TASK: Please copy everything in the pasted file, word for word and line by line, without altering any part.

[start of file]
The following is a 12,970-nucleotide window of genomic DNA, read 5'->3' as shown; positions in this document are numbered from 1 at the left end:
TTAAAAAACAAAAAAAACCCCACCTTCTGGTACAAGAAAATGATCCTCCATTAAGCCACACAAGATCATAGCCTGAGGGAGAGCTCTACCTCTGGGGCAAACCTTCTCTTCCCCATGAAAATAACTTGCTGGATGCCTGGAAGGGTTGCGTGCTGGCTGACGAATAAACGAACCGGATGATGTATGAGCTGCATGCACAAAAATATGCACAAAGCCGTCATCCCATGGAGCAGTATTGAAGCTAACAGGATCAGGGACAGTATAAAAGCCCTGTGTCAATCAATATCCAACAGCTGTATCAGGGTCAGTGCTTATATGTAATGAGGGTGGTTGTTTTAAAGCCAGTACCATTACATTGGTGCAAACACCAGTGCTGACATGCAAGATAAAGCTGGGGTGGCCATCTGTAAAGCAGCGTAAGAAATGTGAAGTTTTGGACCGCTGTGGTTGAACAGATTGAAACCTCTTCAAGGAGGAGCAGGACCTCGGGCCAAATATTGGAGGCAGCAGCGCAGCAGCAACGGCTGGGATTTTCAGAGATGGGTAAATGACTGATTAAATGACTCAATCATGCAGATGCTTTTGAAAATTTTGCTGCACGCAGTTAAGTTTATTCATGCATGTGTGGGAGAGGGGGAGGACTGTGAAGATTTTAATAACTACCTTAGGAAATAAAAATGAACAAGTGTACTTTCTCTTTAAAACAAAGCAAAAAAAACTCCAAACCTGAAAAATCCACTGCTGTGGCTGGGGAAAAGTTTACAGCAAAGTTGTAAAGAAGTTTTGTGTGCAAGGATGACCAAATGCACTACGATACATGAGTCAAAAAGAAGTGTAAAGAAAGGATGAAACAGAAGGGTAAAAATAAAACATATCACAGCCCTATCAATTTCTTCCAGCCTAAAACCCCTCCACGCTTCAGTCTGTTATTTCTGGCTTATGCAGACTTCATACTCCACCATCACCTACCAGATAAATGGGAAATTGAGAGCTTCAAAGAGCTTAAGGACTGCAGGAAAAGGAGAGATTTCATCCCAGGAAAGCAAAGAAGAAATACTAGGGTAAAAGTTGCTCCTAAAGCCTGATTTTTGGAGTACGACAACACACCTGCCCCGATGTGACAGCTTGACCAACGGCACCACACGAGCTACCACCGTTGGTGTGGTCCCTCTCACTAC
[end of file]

The following is a 12,970-nucleotide window of genomic DNA, read 5'->3' as shown; positions in this document are numbered from 1 at the left end:
TTAAAAAACAAAAAAAACCCCACCTTCTGGTACAAGAAAATGATCCTCCATTAAGCCACACAAGATCATAGCCTGAGGGAGAGCTCTACCTCTGGGGCAAACCTTCTCTTCCCCATGAAAATAACTTGCTGGATGCCTGGAAGGGTTGCGTGCTGGCTGACGAATAAACGAACCGGATGATGTATGAGCTGCATGCACAAAAATATGCACAAAGCCGTCATCCCATGGAGCAGTATTGAAGCTAACAGGATCAGGGACAGTATAAAAGCCCTGTGTCAATCAATATCCAACAGCTGTATCAGGGTCAGTGCTTATATGTAATGAGGGTGGTTGTTTTAAAGCCAGTACCATTACATTGGTGCAAACACCAGTGCTGACATGCAAGATAAAGCTGGGGTGGCCATCTGTAAAGCAGCGTAAGAAATGTGAAGTTTTGGACCGCTGTGGTTGAACAGATTGAAACCTCTTCAAGGAGGAGCAGGACCTCGGGCCAAATATTGGAGGCAGCAGCGCAGCAGCAACGGCTGGGATTTTCAGAGATGGGTAAATGACTGATTAAATGACTCAATCATGCAGATGCTTTTGAAAATTTTGCTGCACGCAGTTAAGTTTATTCATGCATGTGTGGGAGAGGGGGAGGACTGTGAAGATTTTAATAACTACCTTAGGAAATAAAAATGAACAAGTGTACTTTCTCTTTAAAACAAAGCAAAAAAAACTCCAAACCTGAAAAATCCACTGCTGTGGCTGGGGAAAAGTTTACAGCAAAGTTGTAAAGAAGTTTTGTGTGCAAGGATGACCAAATGCACTACGATACATGAGTCAAAAAGAAGTGTAAAGAAAGGATGAAACAGAAGGGTAAAAATAAAACATATCACAGCCCTATCAATTTCTTCCAGCCTAAAACCCCTCCACGCTTCAGTCTGTTATTTCTGGCTTATGCAGACTTCATACTCCACCATCACCTACCAGATAAATGGGAAATTGAGAGCTTCAAAGAGCTTAAGGACTGCAGGAAAAGGAGAGATTTCATCCCAGGAAAGCAAAGAAGAAATACTAGGGTAAAAGTTGCTCCTAAAGCCTGATTTTTGGAGTACGACAACACACCTGCCCCGATGTGACAGCTTGACCAACGGCACCACACGAGCTACCACCGTTGGTGTGGTCCCTCTCACTAC